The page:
Background: The risk of falls and injuries in horseracing varies with sex and experience of the jockey.
Aims: To determine whether the incidence and costs of insurance claims also differ by such factors.
Methods: A retrospective analysis of compensation claims by flat racing and jumps jockeys injured in a race-day fall in Australia between 2002 and 2009. Claim incidence, costs, absentee days and location, cause and type of injury sustained were described, stratified by jockey sex, age and experience.
Results: The incidence of claims by flat and jumps racing was 0.6 and 6.5 per 1000 rides, respectively. The mean cost of a claim was 43374 Australian dollars (AUD) (SD 249612) in flat racing and AUD 52589 (SD 157808) in jumps racing. The incidence of claims was greater for experienced flat racing jockeys than apprentices but mean costs were higher for apprentices. After adjustment for experience, there were no sex differences in the average cost or incidence of flat racing jockeys' claims. In general, the fall incidence declined, but the claim incidence and median cost of a claim increased, with age. On average, jockeys were absent from work for 9 weeks following a substantive injury. Limb fractures (33%), muscular or soft tissue injuries (28%) and contusions (17%) were the most commonly reported injuries.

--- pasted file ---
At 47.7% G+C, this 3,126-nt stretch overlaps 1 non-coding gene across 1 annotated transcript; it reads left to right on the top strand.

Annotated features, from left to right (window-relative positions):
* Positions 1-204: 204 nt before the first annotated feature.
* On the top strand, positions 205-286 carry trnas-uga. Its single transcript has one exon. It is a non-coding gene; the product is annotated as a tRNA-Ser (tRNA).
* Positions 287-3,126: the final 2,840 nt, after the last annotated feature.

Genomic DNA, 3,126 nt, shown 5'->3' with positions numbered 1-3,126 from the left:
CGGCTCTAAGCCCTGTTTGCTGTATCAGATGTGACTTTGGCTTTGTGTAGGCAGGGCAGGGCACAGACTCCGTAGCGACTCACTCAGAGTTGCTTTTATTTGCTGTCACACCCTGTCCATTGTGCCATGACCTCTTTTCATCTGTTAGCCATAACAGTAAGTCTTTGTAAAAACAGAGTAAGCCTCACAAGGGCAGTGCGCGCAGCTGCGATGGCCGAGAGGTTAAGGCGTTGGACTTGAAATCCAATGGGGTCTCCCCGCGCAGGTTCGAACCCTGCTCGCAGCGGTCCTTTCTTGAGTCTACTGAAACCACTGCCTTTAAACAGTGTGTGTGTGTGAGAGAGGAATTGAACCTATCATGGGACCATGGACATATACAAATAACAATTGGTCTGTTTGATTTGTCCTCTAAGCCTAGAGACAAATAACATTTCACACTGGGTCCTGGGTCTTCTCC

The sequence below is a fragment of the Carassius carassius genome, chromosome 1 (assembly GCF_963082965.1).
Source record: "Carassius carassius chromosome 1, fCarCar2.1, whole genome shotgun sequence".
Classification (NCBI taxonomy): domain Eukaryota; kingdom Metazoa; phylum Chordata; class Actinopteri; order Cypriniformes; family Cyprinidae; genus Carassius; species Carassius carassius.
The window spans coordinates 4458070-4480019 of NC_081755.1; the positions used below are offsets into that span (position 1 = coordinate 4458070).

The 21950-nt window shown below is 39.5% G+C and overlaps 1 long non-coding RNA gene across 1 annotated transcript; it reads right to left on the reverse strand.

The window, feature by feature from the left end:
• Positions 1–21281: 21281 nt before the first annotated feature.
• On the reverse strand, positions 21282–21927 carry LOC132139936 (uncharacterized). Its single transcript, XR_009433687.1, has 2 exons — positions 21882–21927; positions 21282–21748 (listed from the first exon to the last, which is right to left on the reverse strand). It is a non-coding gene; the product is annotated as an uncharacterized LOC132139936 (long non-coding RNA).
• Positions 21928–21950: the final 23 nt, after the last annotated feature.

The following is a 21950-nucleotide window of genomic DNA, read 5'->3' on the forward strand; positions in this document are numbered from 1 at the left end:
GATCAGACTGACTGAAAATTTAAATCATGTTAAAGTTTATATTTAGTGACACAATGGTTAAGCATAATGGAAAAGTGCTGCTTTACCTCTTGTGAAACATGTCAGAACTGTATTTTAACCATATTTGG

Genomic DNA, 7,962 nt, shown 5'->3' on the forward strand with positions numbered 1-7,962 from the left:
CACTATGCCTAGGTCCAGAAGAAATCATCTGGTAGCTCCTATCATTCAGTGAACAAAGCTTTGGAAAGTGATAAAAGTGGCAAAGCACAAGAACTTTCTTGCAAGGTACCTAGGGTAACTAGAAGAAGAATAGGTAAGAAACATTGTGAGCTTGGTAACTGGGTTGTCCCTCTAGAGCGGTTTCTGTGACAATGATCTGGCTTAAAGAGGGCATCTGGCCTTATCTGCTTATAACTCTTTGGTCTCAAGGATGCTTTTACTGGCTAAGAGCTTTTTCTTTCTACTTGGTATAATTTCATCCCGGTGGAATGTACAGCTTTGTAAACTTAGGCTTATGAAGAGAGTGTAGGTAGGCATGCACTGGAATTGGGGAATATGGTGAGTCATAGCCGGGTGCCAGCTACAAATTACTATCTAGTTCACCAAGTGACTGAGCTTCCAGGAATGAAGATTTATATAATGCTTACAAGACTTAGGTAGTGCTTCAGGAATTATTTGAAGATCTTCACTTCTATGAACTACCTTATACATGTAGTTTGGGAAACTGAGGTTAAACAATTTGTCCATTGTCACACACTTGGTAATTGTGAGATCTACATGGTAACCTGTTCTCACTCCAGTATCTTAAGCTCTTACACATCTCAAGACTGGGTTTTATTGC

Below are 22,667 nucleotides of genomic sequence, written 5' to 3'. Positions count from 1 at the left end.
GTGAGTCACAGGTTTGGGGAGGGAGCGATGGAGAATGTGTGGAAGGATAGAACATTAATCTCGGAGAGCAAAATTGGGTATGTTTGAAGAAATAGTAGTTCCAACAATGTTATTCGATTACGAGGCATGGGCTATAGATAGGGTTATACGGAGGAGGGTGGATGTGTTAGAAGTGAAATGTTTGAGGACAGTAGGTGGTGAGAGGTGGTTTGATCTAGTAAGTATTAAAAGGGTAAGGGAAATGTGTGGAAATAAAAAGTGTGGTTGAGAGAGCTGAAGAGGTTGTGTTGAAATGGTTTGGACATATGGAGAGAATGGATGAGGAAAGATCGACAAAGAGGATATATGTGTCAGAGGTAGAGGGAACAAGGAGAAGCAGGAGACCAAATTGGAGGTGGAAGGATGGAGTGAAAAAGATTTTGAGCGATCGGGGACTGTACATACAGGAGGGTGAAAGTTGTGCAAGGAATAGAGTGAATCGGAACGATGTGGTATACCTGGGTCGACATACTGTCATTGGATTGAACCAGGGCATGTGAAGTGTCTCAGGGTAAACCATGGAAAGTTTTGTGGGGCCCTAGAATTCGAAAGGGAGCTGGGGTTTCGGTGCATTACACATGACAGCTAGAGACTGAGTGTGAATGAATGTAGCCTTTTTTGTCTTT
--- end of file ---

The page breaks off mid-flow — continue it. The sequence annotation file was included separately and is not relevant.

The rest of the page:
Conclusions: The economic costs of jockey injuries sustained in race-day falls are considerable. Identification of differences in incidence and costs of insurance claims between jockey characteristics will assist decision makers in the development and assessment of targeted safety strategies.
Keywords: Costs; economic; horse; injury; insurance; jockey; occupation..
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